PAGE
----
“This aerial photograph made on day five of the invasion shows the immense power needed to break the back of Japanese Resistance on Iwo Jima, on March 17, 1945. Just off the beach, landing craft await their chance at the unloading area while small boats from the transports ply back and forth bring assault troops and returning wounded for treatment. Further out, the transports themselves faintly along the horizon, the protective screen of destroyers, destroyer escorts and cruisers can be seen. On the island, Marine tanks can be spotted moving through the rough terrain toward the first airfield at left.”
Three and a half years after Pearl Harbor, the Japanese Home Islands are subjected to naval bombardment
for the first time. Battleships USS Indiana, USS Massachusetts, and USS
South Dakota open fire on the Kaimishi Steelworks, July 1945.
“The USS Yorktown lists heavily to port after being struck by Japanese bombers and torpedo planes in the Battle of Midway on June 4, 1942. A destroyer stands by at right to assist as a salvage crew on the flight deck tries to right the stricken aircraft carrier.”
Do you think Vikings ever experienced things like PTSD? Or was battle so normalized that it wasn't traumatic for them?
PTSD certainly did happen in ancient times all over the world, even in battle cultures, but its prevalence among soldiers is a more recent phenomenon. In many ways we can thank World War I for this change, when war became about killing the enemy and not about defeating them.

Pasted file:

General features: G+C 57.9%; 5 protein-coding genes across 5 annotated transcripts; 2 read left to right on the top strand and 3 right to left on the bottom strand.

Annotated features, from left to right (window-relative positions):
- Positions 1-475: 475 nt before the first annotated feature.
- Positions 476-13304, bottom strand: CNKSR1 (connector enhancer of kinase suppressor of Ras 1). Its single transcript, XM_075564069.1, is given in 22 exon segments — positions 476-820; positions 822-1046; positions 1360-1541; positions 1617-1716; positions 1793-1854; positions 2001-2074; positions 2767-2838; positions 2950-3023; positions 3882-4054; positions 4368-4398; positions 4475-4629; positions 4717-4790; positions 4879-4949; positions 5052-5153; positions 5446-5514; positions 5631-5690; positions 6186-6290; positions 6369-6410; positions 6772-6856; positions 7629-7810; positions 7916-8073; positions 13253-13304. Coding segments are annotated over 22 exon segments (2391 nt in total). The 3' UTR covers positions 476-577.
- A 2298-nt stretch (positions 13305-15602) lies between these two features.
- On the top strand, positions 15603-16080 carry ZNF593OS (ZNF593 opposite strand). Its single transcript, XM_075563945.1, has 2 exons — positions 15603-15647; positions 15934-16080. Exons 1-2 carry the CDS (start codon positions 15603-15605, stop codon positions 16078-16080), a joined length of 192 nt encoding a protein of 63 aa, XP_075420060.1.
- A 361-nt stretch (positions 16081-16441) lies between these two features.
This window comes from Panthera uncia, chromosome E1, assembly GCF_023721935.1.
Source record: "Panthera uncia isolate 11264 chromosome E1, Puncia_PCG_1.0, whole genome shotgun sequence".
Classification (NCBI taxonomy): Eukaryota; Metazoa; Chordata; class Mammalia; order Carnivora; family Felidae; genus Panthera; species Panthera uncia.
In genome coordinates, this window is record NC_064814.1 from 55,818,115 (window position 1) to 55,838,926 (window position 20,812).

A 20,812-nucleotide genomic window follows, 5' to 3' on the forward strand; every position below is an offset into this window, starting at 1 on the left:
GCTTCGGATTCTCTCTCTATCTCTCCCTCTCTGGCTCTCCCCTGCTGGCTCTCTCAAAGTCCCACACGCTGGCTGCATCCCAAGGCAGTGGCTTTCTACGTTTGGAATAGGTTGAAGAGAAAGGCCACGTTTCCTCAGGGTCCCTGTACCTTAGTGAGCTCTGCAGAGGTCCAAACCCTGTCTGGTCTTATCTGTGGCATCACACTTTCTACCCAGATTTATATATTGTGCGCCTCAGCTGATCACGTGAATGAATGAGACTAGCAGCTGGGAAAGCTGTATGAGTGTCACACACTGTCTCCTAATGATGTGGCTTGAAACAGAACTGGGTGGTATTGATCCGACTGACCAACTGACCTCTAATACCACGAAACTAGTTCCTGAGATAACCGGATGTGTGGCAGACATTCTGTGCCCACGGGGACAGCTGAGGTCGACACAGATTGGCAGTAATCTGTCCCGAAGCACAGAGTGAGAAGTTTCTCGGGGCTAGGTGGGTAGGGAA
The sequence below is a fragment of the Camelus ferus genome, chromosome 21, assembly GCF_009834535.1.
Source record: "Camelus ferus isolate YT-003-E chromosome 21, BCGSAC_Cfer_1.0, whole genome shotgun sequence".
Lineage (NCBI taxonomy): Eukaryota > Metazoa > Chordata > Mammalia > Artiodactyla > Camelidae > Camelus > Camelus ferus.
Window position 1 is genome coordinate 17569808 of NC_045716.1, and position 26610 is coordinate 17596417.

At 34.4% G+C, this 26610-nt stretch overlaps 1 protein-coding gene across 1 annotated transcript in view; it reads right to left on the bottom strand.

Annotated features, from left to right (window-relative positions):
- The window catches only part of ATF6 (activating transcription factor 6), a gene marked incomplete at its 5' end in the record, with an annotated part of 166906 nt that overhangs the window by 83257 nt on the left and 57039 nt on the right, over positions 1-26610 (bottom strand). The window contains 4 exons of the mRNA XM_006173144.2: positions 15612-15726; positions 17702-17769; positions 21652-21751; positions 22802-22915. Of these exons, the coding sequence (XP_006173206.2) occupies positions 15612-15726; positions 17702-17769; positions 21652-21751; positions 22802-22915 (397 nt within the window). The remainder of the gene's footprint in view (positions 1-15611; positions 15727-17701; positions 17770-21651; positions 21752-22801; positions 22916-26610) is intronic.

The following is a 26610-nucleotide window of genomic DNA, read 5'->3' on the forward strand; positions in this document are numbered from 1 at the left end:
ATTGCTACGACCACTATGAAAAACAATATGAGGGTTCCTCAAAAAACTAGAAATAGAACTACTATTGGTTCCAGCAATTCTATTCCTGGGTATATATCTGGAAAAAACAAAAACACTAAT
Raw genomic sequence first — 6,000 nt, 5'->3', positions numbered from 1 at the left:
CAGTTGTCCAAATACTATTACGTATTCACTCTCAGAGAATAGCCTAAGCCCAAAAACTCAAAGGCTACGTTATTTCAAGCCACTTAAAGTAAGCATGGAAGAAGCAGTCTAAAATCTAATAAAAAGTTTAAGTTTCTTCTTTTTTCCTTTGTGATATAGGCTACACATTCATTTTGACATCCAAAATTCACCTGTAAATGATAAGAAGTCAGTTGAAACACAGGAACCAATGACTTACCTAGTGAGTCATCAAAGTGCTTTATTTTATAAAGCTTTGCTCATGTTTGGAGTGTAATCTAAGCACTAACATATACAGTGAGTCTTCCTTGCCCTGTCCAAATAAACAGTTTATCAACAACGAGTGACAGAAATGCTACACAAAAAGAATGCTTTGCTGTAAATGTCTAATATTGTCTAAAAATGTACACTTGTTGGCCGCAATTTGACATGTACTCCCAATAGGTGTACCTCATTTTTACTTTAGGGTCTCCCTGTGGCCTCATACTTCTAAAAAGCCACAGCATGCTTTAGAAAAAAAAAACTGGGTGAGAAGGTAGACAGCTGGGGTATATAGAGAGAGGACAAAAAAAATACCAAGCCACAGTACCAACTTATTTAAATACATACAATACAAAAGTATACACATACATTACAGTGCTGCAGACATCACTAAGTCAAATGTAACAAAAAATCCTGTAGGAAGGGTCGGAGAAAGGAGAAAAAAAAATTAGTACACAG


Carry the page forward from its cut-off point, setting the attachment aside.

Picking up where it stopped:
Prior to this, battle and war were highly ritualized. People certainly died, but not on the mass scale that we see in modern times. We still have some remnants of these times in our cultural attitudes about war. The whole “honorable soldier” idea comes from this earlier period.
A good example of the ritualistic element I am talking about comes from a story in the Canterbury Tales. Two brothers are fighting over the attentions of a woman, and to settle the matter, a local lord tells them to each travel the world and return in one year with a hundred men for their army. They do so, but when it comes time to battle, the armies do not actually fight- only the brothers do so.
This story is exaggerated a little for literary effect, but the general idea behind it is well communicated. War is about settling a problem, not killing, and that is where the honor and glory of being a warrior comes from- you are standing for something.
So while I’m certain that some warriors in the Viking Age did experience PTSD (and survivors of raids most likely did for certain), it was not a constant or regular feature of battle, and this was not because killing was normalized. It was because war and battle looked very different then from how it looks today.
In the sagas there is a lot of killing, and there is this idea that the nordic people were blood thirsty slaughterers because of viking raids. Certain killings and raids did happen, but its important to remember that most people don’t have it in them to kill another human being. That’s a big part of why PTSD is so prevalent now, humans are not cut out to be slaughtering each other.